Incubators as catalysts of academic spin-offs: evidence from the Israeli case-study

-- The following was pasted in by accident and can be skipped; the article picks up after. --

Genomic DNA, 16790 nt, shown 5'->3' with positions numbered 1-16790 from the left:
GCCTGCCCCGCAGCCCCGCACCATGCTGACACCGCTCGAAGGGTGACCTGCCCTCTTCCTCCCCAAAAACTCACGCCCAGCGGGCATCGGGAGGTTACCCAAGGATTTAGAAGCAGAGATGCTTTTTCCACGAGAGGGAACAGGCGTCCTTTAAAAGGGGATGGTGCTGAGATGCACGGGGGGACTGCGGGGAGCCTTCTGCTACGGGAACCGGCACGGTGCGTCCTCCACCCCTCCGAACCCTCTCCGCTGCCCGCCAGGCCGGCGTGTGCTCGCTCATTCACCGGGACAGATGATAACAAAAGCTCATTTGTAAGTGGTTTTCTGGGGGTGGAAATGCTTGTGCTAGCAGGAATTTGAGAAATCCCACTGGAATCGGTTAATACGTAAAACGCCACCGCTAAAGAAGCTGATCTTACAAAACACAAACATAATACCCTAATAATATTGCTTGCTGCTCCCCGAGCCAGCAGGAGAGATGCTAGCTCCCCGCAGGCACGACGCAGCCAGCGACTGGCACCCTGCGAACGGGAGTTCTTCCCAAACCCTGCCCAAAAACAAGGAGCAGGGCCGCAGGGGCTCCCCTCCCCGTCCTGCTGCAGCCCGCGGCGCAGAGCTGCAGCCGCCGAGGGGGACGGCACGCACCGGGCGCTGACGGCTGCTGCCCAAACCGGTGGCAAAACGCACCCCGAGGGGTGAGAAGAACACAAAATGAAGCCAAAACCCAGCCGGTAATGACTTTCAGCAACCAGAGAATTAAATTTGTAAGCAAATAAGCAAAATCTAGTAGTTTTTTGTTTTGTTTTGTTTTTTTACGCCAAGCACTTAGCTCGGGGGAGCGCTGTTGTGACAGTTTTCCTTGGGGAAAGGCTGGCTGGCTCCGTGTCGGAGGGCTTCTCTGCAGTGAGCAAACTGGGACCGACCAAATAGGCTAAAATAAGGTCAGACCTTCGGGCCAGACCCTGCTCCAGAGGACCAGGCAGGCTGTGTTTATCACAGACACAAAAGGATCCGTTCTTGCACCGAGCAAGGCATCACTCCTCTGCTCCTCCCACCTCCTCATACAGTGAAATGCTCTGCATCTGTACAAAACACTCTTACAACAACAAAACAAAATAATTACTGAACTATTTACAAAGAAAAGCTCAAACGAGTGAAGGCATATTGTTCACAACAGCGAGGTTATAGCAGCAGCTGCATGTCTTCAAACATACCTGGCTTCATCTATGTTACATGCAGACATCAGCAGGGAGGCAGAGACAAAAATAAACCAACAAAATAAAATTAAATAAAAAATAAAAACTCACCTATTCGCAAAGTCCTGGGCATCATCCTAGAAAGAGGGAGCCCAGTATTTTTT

There is already a respectable body of evidence that connect industrial innovation with knowledge spillovers from academic research, and many suggest that university research units can play a helpful role in small firm innovation, but very few take into account their role in the making of ‘innovation systems’, as promoters of innovative spin-offs. In addition, the theory does not distinguish sufficiently between different patterns that foster the spatial concentration of new activities. Dealing with the processes of knowledge generation and diffusion, this paper explores the behaviour of development agencies, i.e. of incubators, in order to increase interactions between academic research and firms, expressly Small and Medium Enterprises (SMEs). Through a survey of Israeli Technological Incubators Programme (TIP), this paper both attempts to individuate specific behaviours and aims at identifying the interdependence of universities, firms and development agencies in stimulating innovative dynamics. Through a questionnaire and on field investigations, it put in evidence ‘formal’ and ‘informal’ interdependences between universities and incubators. In particular, it has been achieved an empirical analysis on a sample of university incubators, in order to reflect on successful experiences and limitations of their methodologies in the entrepreneurial promotion. These “enabling structures” are intended to increase the level of basic education through actions of continuous learning and to develop efficiently a process of networking. The Israeli case-study put in evidence that: 1. information or codified knowledge, as in the collaboration between RTD institutions, but also tacit knowledge, know- how and competencies circulate in the incubators; 2. “soft” infrastructures and institutions can remove those obstacles which usually hinder the diffusion of “technology spillovers” and stimulate the opening of the local district to the external world, thus favouring its relations with research centres and technologically-advanced businesses; 3. such agencies need a necessary institutional background in order to sustain ‘knowledge and innovation networks’ at local and inter-regional level; 4. innovative projects can be supported by action tools based on a “transactive” approach that stimulate cooperation amongst the different actors and facilitate their mutual relations. Finally, it seems to be indispensable the creation of a subject “integrating” the technological relations amongst the businesses in the different sectors thus assuring an unitary governance of the interactive process of technological development.
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